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‘An upper-class picnic’: the Mexican elite’s curious love affair with NFL

November 17, 2016
Mexico is set to host three regular-season games over the next three years.

Mexico is set to host three regular-season NFL games over the next three years.

There will be few working-class fans inside Mexico City’s monstrous Estadio Azteca when the Oakland Raiders face the Houston Texans on Monday night. Mexicans on a minimum-wage salary would have to work for over nine days to afford the cheapest tickets, while the most expensively priced seats equate to 98 days of labour.

Renovated to meet the NFL’s needs, Mexico’s most famous stadium has had its capacity permanently reduced from 104,000 to 87,000 to make way for more lucrative VIP suites, new locker rooms and a larger press box. Tickets sold out minutes after going on sale, illustrating the level of excitement the NFL inspires in Mexico – but also the purchasing power of those drawn to the sport.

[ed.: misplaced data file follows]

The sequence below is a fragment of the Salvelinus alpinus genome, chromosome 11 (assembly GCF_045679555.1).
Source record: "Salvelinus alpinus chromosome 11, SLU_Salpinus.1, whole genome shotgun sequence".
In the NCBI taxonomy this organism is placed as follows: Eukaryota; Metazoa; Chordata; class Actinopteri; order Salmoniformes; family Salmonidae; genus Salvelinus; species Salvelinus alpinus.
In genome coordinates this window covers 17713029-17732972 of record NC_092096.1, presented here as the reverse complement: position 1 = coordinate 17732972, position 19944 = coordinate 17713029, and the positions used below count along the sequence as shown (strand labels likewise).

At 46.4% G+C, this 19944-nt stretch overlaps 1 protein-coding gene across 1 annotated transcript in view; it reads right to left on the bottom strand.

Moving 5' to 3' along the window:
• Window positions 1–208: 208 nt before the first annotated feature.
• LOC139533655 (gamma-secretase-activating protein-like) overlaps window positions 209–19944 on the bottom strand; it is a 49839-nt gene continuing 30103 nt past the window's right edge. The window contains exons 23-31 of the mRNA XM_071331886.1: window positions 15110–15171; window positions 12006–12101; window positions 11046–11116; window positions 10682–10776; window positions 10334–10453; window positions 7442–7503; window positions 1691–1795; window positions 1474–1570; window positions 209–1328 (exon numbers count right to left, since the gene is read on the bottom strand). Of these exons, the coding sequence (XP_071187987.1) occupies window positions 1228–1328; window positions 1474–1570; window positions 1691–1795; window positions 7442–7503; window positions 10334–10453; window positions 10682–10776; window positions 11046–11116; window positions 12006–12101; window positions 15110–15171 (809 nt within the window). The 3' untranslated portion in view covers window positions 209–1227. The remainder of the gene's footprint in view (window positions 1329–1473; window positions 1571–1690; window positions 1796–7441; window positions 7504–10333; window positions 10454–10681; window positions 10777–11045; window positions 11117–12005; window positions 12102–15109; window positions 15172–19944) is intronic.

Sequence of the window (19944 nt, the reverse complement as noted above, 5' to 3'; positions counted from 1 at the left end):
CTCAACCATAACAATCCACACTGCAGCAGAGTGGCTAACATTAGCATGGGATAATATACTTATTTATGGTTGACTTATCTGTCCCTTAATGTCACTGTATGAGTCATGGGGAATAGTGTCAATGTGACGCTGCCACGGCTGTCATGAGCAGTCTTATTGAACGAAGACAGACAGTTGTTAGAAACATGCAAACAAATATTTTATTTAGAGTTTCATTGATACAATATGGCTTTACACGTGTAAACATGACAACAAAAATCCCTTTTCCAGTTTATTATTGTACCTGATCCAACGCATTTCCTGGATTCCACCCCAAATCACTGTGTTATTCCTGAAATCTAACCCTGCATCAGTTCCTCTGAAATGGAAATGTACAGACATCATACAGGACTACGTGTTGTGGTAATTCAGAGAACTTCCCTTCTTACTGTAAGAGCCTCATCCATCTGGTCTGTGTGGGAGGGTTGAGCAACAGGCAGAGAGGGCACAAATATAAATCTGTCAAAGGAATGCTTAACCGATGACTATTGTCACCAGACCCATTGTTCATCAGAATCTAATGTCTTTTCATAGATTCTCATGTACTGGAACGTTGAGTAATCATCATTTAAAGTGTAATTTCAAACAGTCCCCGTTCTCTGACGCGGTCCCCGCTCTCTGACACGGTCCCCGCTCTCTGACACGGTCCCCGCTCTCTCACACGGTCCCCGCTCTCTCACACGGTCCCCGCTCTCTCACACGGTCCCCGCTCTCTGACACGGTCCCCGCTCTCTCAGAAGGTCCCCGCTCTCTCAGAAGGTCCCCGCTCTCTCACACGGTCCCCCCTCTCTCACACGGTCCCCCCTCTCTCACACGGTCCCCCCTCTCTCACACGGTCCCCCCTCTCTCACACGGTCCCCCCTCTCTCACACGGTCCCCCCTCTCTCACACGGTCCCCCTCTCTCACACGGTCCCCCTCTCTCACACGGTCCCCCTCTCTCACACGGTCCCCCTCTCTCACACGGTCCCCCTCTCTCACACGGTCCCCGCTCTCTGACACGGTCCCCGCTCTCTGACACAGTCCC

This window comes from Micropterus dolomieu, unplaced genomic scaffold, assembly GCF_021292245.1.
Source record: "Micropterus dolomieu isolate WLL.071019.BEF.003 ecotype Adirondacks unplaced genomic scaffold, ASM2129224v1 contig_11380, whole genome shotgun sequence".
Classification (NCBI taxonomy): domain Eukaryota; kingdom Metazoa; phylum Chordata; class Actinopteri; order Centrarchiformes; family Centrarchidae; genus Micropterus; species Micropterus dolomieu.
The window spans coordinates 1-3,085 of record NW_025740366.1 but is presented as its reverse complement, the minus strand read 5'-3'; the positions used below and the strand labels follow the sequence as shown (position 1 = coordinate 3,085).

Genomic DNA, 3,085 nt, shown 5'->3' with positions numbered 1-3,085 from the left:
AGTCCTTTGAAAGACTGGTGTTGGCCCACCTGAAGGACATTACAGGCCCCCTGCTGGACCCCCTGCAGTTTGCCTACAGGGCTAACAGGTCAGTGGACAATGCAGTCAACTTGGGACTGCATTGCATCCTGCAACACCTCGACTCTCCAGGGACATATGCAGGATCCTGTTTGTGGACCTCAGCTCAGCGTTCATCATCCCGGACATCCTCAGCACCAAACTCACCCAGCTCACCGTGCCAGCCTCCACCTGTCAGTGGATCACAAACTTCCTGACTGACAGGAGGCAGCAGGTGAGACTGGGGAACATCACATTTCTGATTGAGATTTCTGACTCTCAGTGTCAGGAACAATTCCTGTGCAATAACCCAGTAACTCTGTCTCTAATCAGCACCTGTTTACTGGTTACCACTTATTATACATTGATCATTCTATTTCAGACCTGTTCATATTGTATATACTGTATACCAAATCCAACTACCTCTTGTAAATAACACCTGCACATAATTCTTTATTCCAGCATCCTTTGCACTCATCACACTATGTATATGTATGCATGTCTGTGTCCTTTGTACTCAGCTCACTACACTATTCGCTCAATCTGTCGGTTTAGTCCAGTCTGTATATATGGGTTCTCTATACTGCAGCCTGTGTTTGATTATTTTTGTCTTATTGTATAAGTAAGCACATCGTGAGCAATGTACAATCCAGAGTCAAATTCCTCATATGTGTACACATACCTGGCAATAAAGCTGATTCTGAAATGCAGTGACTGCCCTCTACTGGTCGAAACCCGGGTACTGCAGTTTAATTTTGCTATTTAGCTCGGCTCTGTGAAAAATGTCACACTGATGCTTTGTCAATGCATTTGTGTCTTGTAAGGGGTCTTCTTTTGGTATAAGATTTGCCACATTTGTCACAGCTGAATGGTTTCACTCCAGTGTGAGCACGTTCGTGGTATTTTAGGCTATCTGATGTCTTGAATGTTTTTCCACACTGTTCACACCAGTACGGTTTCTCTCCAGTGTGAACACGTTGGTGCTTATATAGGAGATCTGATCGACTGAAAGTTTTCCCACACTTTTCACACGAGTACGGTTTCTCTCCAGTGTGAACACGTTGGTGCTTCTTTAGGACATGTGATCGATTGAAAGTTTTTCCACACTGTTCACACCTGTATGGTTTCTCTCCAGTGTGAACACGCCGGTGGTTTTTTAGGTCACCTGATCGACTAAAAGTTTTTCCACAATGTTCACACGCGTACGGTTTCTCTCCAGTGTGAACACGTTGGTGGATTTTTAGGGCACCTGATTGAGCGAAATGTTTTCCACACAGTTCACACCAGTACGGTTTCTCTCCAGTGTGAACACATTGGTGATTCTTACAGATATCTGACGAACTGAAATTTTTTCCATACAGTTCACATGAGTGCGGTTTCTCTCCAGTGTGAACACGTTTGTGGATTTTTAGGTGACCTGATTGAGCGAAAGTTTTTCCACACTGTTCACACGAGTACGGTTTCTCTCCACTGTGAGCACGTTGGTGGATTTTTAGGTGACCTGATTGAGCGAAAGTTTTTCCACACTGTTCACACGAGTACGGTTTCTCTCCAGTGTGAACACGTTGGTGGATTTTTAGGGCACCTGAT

While soccer remains Mexico’s most popular sport and the game of working people, American football has made serious inroads in recent years, particularly among the urban-dwelling upper and middle classes. It has strong college roots in Mexico and this, plus the cost of attending games, has given it an air of exclusivity that appeals to those who aspire to a first-world gringo lifestyle. While many Mexican soccer fans make do with buying counterfeit jerseys from street markets and watching games in local bars or cantinas, American football is geared towards those who buy merchandise in Walmart and watch games in American restaurant chains like Chili’s, the NFL’s official partner in Mexico.

The Mexican market’s potential has not gone unnoticed by the NFL, and Monday’s game – the first regular-season fixture held here in 11 years – is one of three tentatively planned over the next three seasons…

Click here to read this feature in full at The Guardian

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